WASHINGTON — Lawyers representing the Woodhull Freedom Foundation and other plaintiffs filed court papers today to support their motion for preliminary injunction against FOSTA.
Woodhull — along with the Human Rights Watch, the Internet Archive and two individuals, Alex Andrews and Eric Koszyk — filed a lawsuit against the federal government focusing on First and Fifth Amendments violations that come with the statute amending Section 230 of the Communications Decency Act. Section 230 provided companies immunity from most liability for publishing third-party content.
FOSTA, known formally as the Allow States and Victims to Fight Online Sex Trafficking Act, brings new tools for law enforcement, including the ability to bring criminal charges against the operators of sites that facilitate prostitution, as well as for private lawsuits.
Since initiating the suit seeking the law's reversal, Woodhull and other plaintiffs have said that FOSTA chills sexual speech and harms sex workers.
In a supplemental brief filed today in support of an injunction, Woodhull said that FOSTA can be interpreted to reach plaintiffs’ activities, and that the plaintiffs face a credible threat of prosecution, and that they are likely to be adversely affected by the law.
“This court should hold that plaintiffs have standing and issue the requested preliminary injunctive relief,” said plaintiffs’ counsel, which include attorneys Bob Corn-Revere, Ronald London, Daphne Keller and Lawrence Walters, along with counsel from the Electronic Frontier Foundation.
“The government fundamentally misapplies the First Amendment in this case because it misapprehends how FOSTA regulates speech,” plaintiffs counsel wrote in the motion. “Contrary to the government’s mistaken assumption, the only activity of an interactive computer service is communication, and FOSTA’s amendments to Section 230 provide that the operator of such a service shall be treated as the publisher or speaker of … information provided by another on topics specified by the law."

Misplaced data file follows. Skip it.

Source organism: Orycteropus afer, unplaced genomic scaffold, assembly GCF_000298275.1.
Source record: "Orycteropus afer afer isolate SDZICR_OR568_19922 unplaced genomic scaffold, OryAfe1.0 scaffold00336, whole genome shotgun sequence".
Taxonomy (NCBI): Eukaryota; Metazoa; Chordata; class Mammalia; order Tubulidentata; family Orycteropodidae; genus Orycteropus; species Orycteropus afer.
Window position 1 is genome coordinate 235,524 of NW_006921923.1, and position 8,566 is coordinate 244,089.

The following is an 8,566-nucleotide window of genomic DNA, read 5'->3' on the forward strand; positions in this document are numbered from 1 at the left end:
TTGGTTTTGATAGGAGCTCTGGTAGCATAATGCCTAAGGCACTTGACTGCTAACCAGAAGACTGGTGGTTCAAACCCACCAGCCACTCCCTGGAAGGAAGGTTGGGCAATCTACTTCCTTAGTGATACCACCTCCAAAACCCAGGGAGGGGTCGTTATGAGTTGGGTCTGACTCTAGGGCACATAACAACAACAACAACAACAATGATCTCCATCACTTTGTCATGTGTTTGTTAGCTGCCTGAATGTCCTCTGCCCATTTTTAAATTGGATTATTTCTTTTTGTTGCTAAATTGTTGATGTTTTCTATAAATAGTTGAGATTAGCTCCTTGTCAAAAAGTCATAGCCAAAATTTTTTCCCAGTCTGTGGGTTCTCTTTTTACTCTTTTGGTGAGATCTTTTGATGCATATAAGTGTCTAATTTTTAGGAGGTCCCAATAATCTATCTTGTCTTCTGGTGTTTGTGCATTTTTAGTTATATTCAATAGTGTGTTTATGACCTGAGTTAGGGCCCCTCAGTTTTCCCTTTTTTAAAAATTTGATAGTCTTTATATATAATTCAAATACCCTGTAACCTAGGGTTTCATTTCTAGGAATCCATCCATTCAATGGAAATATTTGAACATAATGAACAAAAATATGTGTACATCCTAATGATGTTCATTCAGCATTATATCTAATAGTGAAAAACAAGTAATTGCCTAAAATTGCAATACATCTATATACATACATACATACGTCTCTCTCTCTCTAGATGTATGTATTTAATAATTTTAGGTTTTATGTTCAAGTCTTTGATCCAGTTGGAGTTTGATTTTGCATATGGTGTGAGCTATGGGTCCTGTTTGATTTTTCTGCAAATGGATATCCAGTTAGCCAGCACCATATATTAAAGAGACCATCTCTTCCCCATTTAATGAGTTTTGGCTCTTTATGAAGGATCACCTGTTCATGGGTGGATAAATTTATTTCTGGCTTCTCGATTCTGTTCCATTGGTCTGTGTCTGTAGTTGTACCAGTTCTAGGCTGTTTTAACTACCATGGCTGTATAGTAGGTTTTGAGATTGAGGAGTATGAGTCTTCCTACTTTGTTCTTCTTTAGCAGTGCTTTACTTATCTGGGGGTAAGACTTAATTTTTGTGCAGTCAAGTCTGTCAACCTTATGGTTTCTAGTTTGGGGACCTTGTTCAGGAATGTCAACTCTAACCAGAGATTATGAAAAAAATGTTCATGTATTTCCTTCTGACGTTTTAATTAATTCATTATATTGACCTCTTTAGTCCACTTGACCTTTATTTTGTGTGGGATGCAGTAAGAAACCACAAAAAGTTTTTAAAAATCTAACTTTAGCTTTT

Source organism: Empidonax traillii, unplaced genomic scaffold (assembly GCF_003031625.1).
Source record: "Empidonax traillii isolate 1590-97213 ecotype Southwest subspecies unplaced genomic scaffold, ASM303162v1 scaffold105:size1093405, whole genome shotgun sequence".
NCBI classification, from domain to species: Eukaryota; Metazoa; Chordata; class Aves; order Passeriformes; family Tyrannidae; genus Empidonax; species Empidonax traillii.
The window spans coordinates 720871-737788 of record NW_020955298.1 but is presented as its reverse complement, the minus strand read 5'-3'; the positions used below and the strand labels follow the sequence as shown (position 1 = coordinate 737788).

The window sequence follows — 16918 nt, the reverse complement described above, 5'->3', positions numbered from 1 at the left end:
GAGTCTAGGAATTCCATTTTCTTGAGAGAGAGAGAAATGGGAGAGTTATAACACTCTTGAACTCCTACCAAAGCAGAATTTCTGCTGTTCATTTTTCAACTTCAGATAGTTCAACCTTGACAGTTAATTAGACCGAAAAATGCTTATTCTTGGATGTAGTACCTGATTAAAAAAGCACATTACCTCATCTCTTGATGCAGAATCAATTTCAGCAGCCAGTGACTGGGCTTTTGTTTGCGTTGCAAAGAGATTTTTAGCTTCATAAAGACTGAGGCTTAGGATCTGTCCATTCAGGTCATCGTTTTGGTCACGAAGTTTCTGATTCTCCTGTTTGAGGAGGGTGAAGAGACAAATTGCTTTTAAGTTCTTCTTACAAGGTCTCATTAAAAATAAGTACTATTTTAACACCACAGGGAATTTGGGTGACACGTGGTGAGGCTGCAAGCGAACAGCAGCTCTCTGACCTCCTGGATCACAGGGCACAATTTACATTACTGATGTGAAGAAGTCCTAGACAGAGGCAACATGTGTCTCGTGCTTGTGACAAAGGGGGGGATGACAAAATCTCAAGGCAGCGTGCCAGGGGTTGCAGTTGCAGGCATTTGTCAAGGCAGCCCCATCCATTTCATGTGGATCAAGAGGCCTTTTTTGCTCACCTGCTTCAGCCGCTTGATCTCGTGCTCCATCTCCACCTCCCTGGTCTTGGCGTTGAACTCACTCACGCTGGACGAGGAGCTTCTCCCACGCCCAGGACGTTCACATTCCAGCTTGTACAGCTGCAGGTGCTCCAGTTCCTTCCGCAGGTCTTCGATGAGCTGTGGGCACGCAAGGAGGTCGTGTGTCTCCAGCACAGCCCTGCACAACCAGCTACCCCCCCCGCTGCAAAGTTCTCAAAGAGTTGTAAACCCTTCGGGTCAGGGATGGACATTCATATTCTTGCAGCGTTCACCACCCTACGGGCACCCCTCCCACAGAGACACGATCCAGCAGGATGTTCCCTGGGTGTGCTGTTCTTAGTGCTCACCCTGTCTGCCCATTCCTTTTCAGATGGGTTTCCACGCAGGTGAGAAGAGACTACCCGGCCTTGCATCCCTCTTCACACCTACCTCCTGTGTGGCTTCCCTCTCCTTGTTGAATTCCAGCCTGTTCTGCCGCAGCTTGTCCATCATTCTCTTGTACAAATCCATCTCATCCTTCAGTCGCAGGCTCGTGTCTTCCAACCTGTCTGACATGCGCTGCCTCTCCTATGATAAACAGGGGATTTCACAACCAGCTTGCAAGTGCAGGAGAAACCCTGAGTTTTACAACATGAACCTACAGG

Plaintiffs attorneys said the misunderstanding undermines the government’s overall defense of FOSTA, “including its analyses of whether the law reaches plaintiffs’ activities, whether there is a realistic threat of prosecution or civil liability and how those risks affect the plaintiffs.”
“If FOSTA had been enacted pre-internet and imposed penalties on anyone who owns, manages, or operates a printing press or conspires or attempts to do so, with the intent to promote or facilitate the prostitution of another person, no one would doubt it was a regulation of the press and subject to strict First Amendment limits.
“The same standard applies to operation of an interactive computer service, as the case law uniformly holds.”
U.S. District Judge Richard Leon in Washington already has heard oral arguments over the plaintiffs’ request for injunctive relief.
In the proceedings on July 19 at U.S. District Court for the District of Columbia, the plaintiffs’ motion was heard and taken under advisement.
Leon said that he would allow supplemental pleadings within 10 days of receipt of transcript. Today, plaintiffs filed their additional pleadings.
Leon, however, did not disclose when he would rule on the motion for preliminary injunction.